Nadir Ayrilmis. (2008). Effect of compression wood on dimensional stability of medium density fiberboard. Silva Fennica vol. 42 no. 2 article id 257.
This study evaluated the effect of compression wood on dimensional stability of medium density fiberboards (MDF) manufactured from fiber furnishes of pine (Pinus nigra Arnold var. pallasiana) containing compression wood. Two panel types were manufactured from two different compression wood (CW) portion / normal wood (NW) portions in the furnish, 75/25 and 10/90, respectively. Linear and thickness variations of the panels exposed to various relative humidites at 20 °C, linear expansion/contraction and thickness swelling/shrinkage, were measured according to the procedures defined by DIN EN 318 (2005) standard test method. Panels made from fiber furnish containing 75% the CW had higher linear expansion and linear contraction values with an average value of 0.286% and 0.247% than those of panels made from fiber furnish containing 10% the CW with an average value of 0.184% and 0.152%, respectively. As for thickness swelling and thickness shrinkage properties, panels made from fiber furnish containing 75% the CW had the thickness swelling and thickness shrinkage values with an average of 5.042% and 4.402% while panels made from fiber furnish containing 10% the CW had the values with 3.621% and 2.861%, respectively. Consequently, based on the findings obtained from this study, expansion and swelling properties of the MDF panels were negatively affected by compression wood increase.
  • Ayrilmis, University of Istanbul, Faculty of Forestry, Department of Wood Mechanics and Technology, Bahcekoy, TR-34473 Istanbul, Turkey ORCID ID:E-mail: (email)
article id 278, category Research article
Katri Luostarinen. (2007). The effect of annual ring orientation and drying method on deformations, casehardening and colour of silver birch (Betula pendula) boards. Silva Fennica vol. 41 no. 4 article id 278.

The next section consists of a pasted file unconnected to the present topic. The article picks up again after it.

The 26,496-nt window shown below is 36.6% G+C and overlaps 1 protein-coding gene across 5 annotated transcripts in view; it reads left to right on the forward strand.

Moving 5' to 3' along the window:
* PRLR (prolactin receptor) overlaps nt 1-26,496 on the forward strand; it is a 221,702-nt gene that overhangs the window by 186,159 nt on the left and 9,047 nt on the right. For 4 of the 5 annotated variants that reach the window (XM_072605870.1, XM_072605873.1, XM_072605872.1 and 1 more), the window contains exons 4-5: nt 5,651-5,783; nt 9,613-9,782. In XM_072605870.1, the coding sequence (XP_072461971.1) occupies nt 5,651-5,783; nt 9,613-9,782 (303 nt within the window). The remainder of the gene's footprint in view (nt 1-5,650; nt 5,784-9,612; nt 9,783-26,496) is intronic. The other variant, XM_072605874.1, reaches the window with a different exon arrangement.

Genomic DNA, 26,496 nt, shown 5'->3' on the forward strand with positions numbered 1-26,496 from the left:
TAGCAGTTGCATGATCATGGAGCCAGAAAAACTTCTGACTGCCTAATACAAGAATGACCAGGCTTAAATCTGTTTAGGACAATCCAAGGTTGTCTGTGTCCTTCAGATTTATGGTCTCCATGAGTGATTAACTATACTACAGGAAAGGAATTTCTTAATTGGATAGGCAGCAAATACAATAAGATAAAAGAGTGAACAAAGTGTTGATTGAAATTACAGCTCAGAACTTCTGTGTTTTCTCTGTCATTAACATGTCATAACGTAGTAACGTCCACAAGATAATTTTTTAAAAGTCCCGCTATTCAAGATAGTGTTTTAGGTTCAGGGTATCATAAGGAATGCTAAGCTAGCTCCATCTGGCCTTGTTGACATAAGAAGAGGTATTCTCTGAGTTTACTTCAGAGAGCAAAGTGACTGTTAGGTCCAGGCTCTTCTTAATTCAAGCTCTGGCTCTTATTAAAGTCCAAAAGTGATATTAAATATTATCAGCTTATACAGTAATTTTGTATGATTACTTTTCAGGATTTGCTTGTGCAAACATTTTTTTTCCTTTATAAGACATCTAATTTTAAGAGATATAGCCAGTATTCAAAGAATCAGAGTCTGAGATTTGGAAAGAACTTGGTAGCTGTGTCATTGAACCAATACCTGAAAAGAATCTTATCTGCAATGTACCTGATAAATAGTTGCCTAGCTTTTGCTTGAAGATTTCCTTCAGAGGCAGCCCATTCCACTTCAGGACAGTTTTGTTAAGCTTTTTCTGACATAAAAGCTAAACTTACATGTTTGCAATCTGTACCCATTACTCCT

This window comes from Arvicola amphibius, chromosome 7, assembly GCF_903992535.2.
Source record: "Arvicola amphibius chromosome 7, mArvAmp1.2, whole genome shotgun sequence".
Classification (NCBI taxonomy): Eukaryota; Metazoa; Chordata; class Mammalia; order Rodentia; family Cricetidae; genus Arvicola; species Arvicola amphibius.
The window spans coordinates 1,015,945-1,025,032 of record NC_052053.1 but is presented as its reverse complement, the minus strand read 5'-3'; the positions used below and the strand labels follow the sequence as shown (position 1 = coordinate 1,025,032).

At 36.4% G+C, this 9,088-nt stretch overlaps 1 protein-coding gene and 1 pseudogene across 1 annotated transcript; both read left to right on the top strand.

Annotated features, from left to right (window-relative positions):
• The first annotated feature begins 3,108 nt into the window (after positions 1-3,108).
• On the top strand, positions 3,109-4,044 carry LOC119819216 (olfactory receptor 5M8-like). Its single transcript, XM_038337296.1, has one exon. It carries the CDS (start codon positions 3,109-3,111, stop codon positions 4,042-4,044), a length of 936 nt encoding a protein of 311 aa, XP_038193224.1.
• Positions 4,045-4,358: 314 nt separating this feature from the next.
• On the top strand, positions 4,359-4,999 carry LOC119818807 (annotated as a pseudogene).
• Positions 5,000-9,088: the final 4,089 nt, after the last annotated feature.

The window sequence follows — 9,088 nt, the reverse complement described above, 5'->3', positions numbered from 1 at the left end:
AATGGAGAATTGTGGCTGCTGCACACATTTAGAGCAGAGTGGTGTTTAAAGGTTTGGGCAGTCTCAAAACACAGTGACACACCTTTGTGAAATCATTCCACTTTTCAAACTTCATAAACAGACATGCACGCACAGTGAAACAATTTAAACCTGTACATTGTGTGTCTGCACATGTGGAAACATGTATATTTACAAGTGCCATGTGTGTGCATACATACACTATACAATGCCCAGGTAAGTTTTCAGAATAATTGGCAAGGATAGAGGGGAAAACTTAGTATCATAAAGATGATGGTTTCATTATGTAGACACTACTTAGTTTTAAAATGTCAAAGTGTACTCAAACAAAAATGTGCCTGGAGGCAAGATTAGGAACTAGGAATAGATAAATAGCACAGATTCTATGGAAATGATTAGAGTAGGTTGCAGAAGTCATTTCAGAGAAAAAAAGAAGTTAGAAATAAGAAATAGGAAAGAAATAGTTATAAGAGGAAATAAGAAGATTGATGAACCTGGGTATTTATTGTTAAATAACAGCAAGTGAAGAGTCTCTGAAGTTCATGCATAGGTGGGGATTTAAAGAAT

Deformations of timber, caused mainly by anisotropic shrinkage, can be partially directed by controlling annual ring orientation through different sawing patterns. Ring orientation also affects the movement of water from within the board to its surface, with rapidity of drying having implications for the wood colour. Here sawn silver birch (Betula pendula Roth) timber was classed into two groups according to ring orientation. Two drying methods were used. The final moisture content was lower and the colour lighter in dried boards with radial than with tangential flats, but deformations were larger in radial than in tangential boards. Both drying and ring orientation affected the final moisture content and moisture gradient of the boards. Very small differences in board sizes or shape had an effect on both colour and deformations. The results support the need for accurate sawing and for classing silver birch timber sawn into parquet billets according to ring orientation in order to optimise the drying quality.
  • Luostarinen, University of Joensuu, Faculty of Forest Sciences, P.O. Box 111, FI-80101 Joensuu, Finland ORCID ID:E-mail: (email)
article id 493, category Research article
Göran Rune. (2003). Slits in container wall improve root structure and stem straightness of outplanted Scots pine seedlings. Silva Fennica vol. 37 no. 3 article id 493.
Root structure and basal sweep were measured on 6-year-old Scots pine (Pinus sylvestris L.) trees at two sites with different soil fertility. Each site was planted with seedlings of identical origin after nursery cultivation in either solidwall container types with vertical ribs or in slitwall container types. Neither container design nor container volume affected tree height or stem diameter on the two sites. The transversal area of lateral roots was larger than the transversal area of bottom roots for the two container types at both sites. The proportion of bottom root transversal area to the total root transversal area was larger in the seedlings growing on the low fertility site than in those growing in the high fertility site for both container types. Seedlings cultivated in slitwall containers had a larger root area in proportion to stem diameter and had less root spiralling compared to the trees cultivated in solidwall containers. At the high fertility site, trees from the slitwall container type had straighter stem bases than seedlings grown in solidwall containers. At the low fertility site, differences in basal sweep formation were small between the container types. Reasons for this are discussed.
  • Rune, Dalarna University, Department of Forestry and Wood Technology, SE-776 98 Garpenberg, Sweden ORCID ID:E-mail: (email)